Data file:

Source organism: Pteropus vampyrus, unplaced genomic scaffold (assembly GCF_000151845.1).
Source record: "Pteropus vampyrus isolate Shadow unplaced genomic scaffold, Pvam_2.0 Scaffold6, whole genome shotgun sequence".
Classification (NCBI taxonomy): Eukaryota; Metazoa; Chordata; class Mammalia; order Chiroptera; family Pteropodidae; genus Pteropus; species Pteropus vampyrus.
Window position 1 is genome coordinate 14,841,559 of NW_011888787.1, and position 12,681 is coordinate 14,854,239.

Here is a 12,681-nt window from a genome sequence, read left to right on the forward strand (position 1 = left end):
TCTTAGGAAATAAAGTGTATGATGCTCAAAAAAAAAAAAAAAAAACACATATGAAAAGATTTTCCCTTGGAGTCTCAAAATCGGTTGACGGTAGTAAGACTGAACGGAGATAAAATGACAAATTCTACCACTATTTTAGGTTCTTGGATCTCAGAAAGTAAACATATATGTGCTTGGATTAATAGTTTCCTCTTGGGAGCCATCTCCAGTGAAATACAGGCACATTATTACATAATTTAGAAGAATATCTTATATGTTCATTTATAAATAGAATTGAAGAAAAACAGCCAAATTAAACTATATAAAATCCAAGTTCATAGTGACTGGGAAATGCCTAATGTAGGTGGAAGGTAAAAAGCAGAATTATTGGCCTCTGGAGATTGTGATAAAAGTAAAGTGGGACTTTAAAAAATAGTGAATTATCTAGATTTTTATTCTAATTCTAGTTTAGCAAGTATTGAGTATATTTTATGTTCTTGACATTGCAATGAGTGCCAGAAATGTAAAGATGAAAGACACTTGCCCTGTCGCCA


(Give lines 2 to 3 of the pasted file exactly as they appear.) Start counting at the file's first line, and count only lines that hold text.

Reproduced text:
Source record: "Pteropus vampyrus isolate Shadow unplaced genomic scaffold, Pvam_2.0 Scaffold6, whole genome shotgun sequence".
Classification (NCBI taxonomy): Eukaryota; Metazoa; Chordata; class Mammalia; order Chiroptera; family Pteropodidae; genus Pteropus; species Pteropus vampyrus.